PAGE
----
Mauryan Phase (322-182 BC)

Overview

Coomaraswmy argued that the Mauryan art may be said to exhibit three main phases.

  1. Continuation of the Pre-Mauryan tradition, which is found in some instances to the representation of the Vedic deities (the most significant examples are the reliefs of Surya and Indra at the Bhaja Caves.)
  2. The court art of Ashoka, typically found in the monolithic columns on which his edicts are inscribed.
  3. Beginning of brick and stone architecture, as in the case of the original stupa at Sanchi, the small monolithic rail at Sanchi and the Lomash Rishi cave in the Barabar Caves, with its ornamentated facade, reproducing the forms of wooden structure.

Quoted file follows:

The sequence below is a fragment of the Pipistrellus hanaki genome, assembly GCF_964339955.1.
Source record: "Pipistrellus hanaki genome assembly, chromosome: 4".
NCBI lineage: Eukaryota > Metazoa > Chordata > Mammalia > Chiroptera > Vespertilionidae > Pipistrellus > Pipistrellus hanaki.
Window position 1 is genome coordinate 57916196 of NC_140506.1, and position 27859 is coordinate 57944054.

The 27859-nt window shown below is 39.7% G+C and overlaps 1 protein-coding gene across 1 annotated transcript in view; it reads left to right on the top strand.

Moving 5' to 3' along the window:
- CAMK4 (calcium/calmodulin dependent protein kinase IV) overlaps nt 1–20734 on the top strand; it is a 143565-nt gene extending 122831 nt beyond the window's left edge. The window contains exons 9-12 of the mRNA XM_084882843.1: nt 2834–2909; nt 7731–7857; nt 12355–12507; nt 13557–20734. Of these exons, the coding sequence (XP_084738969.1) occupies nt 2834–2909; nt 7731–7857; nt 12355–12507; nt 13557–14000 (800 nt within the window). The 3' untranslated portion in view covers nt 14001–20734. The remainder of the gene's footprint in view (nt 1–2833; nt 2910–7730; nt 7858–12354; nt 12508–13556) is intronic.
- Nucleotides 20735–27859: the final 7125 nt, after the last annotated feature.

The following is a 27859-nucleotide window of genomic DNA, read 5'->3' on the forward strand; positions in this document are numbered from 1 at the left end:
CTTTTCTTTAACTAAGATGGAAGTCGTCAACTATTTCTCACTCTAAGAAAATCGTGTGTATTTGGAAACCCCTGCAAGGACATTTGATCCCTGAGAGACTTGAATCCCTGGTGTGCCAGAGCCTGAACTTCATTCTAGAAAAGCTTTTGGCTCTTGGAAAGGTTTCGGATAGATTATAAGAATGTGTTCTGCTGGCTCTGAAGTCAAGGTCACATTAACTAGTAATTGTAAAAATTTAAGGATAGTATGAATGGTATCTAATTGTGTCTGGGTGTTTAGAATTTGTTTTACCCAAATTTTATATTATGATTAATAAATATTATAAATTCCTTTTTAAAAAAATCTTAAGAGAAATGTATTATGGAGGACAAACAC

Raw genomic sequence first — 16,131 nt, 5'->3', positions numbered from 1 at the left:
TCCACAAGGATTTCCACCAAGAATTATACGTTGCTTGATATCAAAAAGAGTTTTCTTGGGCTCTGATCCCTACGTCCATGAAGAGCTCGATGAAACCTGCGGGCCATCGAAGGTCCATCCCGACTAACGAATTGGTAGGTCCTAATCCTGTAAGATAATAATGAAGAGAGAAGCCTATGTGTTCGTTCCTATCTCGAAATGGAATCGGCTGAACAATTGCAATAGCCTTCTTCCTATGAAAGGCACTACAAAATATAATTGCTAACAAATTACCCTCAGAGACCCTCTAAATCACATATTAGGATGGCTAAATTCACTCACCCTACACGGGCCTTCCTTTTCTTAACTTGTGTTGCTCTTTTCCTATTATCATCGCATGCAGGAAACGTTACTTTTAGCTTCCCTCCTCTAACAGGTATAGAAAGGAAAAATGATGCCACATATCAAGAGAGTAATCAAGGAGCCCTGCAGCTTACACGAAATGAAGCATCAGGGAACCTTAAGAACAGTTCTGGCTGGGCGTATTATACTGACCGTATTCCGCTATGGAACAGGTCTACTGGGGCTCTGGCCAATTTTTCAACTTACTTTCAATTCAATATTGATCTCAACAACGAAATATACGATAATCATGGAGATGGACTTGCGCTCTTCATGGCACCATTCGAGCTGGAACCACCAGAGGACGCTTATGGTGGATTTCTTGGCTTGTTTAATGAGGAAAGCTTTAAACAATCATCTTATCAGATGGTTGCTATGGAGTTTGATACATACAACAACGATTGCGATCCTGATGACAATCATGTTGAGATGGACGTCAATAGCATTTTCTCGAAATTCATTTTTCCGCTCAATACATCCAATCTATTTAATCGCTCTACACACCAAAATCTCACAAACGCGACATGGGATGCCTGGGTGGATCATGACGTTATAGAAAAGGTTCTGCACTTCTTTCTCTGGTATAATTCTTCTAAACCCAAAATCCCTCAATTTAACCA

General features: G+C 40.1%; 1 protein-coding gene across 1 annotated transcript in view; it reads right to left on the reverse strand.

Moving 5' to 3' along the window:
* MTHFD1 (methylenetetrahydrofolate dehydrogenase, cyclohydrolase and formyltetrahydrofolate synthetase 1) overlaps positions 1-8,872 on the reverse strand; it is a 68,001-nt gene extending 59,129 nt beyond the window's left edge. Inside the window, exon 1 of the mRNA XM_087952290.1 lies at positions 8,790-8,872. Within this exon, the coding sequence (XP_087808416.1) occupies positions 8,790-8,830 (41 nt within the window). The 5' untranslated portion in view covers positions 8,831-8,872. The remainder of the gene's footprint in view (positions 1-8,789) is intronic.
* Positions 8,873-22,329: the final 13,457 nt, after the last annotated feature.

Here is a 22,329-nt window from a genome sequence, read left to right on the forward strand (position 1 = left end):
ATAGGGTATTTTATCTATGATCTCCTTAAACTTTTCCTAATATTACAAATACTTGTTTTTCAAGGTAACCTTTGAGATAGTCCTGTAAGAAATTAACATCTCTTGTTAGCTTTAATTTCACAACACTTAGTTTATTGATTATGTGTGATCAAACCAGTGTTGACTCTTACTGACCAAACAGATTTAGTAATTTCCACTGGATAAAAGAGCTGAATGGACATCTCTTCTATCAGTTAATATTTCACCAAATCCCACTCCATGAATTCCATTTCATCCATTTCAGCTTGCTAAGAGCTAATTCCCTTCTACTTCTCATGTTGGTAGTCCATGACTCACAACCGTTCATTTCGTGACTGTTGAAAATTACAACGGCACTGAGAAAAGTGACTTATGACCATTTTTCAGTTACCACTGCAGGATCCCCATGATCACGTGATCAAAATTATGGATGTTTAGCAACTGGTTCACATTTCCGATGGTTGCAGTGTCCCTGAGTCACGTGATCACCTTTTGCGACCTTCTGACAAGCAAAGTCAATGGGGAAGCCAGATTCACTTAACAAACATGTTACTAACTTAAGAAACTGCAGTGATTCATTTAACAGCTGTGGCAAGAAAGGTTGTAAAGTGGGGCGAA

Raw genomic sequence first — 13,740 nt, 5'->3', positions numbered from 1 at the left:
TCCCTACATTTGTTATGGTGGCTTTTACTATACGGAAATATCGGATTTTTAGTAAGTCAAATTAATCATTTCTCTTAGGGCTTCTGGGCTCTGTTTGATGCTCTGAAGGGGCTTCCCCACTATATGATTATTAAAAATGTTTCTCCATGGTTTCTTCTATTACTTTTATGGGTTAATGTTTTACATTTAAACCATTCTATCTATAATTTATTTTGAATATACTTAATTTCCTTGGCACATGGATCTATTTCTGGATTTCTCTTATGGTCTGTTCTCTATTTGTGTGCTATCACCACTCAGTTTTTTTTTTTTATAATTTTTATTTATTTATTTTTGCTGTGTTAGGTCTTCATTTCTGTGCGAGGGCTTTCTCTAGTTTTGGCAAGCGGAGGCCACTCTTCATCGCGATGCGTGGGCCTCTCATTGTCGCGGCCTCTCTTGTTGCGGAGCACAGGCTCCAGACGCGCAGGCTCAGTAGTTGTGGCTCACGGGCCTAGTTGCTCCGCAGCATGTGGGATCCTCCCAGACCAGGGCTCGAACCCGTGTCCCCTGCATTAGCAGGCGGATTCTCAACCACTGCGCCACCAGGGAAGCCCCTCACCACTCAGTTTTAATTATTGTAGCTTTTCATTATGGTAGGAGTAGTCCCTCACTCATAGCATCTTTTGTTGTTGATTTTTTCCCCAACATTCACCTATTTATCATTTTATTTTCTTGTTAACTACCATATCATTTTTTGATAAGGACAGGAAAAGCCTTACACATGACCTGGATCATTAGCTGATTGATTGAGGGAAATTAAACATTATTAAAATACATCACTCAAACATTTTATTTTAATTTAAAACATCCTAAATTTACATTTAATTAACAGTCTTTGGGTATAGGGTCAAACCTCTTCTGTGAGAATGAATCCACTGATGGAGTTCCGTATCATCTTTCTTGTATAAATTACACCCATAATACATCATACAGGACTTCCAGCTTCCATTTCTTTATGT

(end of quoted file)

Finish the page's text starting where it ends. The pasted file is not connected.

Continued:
Material used

The material prosperity of the Mauryans and a new religious consciousness led to achievements in the architecture. Wooden architecture was popular while the rock cut architecture became solidified. While the period marked a second transition to use of brick and stone, wood was still the material of choice. Kautilya in the Arthashastra advises the use of brick and stone for their durability. Yet he devotes a large section to safeguards to be taken against conflagrations in wooden buildings indicating their popularity.
Megasthenes (Greek ambassador of Selucas Nikator) mentions that the capital city of Pataliputra was encircled by a massive timber-palisade, pierced by loopholes through which archers could shoot. It had sixty-four gates and 570 towers. Even the palace of Chandragupta Maurya was a large palace carved out of wood. The remains of one of the buildings, an 80 pillared hall at Kumrahar are of particular significance. The 80 stone columns stood on a wooden platform and supported a wooden roof. The pillars are more or less similar to an Ashokan pillar, smooth, polished and made of grey Chunar sandstone.